By K Raveendran
It took fewer days for the Modi government’s Arogya Setu to change from ‘voluntary’ to ‘mandatory’ than the number of days taken for the doubling of Covid-19 cases, at least in states like Kerala and Telangana, requiring 37 and 58 days respectively. The Covid app was launched on April 2, but by a notification on May 4, the Union home ministry made its installation and use mandatory. The UP government has gone one step ahead by making absence of Arogya Setu on smartphones a punishable offence.
In addition to government employees, certain private companies in the gig economy have also made Aarogya Setu mandatory for their workers. As lockdown restrictions are eased and business operations resume, it is feared that other employers in the gig economy as well as the traditional economy may make use of the app compulsory.
Privacy activists have challenged the government move. There is widespread feeling that the government has used the spread of coronavirus as an excuse to push its health app, which activists feel asks for more information than what is necessary to keep users engaged with measures to prevent the spread of the virus.
The activists have approached the court with their grievance and written to Prime Minister Narendra Modi about the “damaging impact of the Aarogya Setu app and COVID-19 lockdown on the privacy, autonomy and dignity of workers”.
It was amidst such fears that French hacker Robert Baptiste claimed that the app suffered security issues which compromised information about the users. The hacker then gave out information about specific functionaries in the government, which he claimed was breached through security gaps in the app. He even endorsed Rahul Gandhi’s description of the app as a ‘sophisticated surveillance system’.
In all probability, these fears are fully justified, but these may become integral to the emerging post-Covid scenario in which concern for viruses and their prevention wold be the new normal. Social distancing and personal protection against virus threats may become part of people’s lifestyle.
Apps have already become part of the defence mechanism put in place by various countries to prevent the spread of coronavirus. There are broad commonalities in all of them, with the compromise of personal privacy depending on the sophistication of various societies. Most of the apps in effect do contact tracing, a key objective of governments’ plan of containment against Covid-19.
South Korea, for instance, reportedly has an app that sounds an alarm and alerts officials if people stray from their quarantine. Taiwan is said to be tracking quarantined people’s phones using data from cell-phones. Anyone detected breaching the granted space leads to officials being alerted and strict action follows, including fines for breaking quarantine, followed by imprisonment. Both countries have achieved high success rate in containing the spread of the disease.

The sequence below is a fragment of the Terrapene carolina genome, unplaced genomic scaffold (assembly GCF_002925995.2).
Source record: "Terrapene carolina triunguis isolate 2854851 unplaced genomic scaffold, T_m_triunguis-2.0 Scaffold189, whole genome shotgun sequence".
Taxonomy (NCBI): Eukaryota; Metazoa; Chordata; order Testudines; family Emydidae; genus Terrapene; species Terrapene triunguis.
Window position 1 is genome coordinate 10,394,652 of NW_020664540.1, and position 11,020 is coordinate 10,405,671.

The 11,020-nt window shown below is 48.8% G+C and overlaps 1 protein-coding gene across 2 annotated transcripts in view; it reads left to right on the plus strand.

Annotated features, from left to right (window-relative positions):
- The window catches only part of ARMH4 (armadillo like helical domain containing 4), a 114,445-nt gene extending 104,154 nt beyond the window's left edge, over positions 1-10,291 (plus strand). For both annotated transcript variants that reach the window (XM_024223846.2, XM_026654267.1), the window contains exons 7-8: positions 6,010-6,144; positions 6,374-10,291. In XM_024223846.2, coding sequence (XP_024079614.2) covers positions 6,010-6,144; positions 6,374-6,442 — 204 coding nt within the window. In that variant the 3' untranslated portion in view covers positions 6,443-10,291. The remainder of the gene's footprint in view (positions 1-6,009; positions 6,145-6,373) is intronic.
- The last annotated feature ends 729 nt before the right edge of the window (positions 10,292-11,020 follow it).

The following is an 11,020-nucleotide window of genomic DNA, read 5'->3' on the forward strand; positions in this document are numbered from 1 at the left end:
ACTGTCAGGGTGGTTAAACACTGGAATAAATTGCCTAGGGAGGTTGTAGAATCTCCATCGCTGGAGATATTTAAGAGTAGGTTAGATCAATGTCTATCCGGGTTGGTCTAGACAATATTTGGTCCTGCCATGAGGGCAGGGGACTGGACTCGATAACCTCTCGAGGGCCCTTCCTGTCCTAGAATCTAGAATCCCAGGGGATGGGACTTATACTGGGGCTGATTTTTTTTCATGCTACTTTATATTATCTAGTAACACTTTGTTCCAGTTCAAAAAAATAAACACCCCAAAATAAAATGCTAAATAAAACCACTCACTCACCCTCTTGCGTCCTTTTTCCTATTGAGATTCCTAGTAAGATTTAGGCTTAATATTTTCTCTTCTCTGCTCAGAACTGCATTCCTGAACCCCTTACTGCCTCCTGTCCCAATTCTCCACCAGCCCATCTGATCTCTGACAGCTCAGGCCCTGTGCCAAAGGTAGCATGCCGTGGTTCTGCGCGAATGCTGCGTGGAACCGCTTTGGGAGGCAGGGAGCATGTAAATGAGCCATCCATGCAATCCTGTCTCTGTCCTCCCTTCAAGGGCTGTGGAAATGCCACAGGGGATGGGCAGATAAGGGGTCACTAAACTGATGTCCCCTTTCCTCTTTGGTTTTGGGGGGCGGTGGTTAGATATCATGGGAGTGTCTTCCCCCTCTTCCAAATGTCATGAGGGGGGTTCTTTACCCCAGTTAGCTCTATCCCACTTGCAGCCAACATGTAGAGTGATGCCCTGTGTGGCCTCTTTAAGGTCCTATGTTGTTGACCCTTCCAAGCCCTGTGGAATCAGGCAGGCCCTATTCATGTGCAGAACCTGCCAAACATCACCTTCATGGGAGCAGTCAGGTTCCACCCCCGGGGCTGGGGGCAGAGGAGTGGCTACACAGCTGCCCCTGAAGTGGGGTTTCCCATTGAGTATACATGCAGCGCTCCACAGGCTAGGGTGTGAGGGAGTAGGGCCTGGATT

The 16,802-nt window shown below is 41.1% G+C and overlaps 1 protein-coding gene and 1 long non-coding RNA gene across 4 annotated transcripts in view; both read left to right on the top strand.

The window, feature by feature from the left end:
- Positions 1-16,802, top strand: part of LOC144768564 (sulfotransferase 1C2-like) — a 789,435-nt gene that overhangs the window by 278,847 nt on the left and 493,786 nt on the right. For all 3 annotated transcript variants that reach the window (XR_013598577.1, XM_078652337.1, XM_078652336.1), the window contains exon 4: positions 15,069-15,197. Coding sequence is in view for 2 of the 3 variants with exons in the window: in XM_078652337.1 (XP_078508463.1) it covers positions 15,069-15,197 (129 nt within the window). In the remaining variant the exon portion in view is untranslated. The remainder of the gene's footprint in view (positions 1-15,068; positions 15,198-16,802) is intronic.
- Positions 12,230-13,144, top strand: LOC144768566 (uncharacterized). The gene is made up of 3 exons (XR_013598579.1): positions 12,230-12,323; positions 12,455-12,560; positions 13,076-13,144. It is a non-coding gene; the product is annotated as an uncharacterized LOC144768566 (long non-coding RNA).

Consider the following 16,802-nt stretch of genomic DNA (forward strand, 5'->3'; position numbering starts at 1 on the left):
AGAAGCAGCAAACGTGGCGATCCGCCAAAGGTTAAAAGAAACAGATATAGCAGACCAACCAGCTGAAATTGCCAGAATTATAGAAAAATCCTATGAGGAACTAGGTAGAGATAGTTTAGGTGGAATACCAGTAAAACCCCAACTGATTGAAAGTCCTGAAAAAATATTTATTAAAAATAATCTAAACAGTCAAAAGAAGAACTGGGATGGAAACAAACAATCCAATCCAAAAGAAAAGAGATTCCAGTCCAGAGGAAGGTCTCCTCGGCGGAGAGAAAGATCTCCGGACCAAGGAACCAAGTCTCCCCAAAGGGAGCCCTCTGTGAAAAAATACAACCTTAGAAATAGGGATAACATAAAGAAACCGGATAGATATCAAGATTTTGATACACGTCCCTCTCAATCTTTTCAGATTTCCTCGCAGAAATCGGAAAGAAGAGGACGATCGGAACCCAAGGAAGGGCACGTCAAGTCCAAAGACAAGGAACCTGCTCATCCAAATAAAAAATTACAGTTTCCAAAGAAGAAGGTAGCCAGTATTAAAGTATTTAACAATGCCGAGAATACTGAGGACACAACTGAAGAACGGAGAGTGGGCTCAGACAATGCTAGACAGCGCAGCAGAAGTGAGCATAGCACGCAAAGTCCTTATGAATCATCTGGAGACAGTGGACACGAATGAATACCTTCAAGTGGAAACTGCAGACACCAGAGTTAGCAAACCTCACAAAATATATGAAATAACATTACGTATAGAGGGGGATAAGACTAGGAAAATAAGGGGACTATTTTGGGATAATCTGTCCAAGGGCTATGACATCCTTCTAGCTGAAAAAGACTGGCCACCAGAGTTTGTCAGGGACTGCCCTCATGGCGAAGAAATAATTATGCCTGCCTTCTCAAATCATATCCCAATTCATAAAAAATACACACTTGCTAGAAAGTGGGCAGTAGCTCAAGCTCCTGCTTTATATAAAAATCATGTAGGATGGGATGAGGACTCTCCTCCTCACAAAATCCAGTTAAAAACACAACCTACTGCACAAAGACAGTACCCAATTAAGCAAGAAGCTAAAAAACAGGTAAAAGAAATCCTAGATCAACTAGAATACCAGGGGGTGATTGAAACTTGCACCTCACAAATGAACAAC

Similarly, Chinese provincial governments are reportedly using a Health Check app run through popular payment platforms, which collect location data of the users and the app then passes on the information to third parties, which process the data and reports the results back to authorities. Issues like privacy may be alien to provincial Chinese societies, so there are no fears of breaches.
While the intentions behind such efforts can be described as honest, there are possibilities of gross misuse, especially when it comes to location tracking, which is the highest level of privacy breach. With the present generation of apps, like Arogya Setu, requires the user to input personal information, which in a way provides an option whether to input information that one might consider confidential. But future generations of phone devices might collect sensitive information on their own and could transmit back to designated authorities. That is an appalling prospect for privacy activists.
In a way, privacy is already a well-maintained myth. Companies like Google and Facebook have access to sensitive information about their users, but there is a saving grace that both companies have strong commitment in terms of the integrity of personal data and protection of privacy. And yet, the day is not far off when such data will land up with governments, especially when it is for noble causes such as containment of a pandemic. But most governments, including the one in India, are not known to be great believers in the integrity of personal data, despite the fact that there are constitutional and statutory safeguards against abuses.
Overall, the post-Covid global scenario does not appear to be all that promising when it comes to protection of personal data and individual’s privacy. (IPA Service)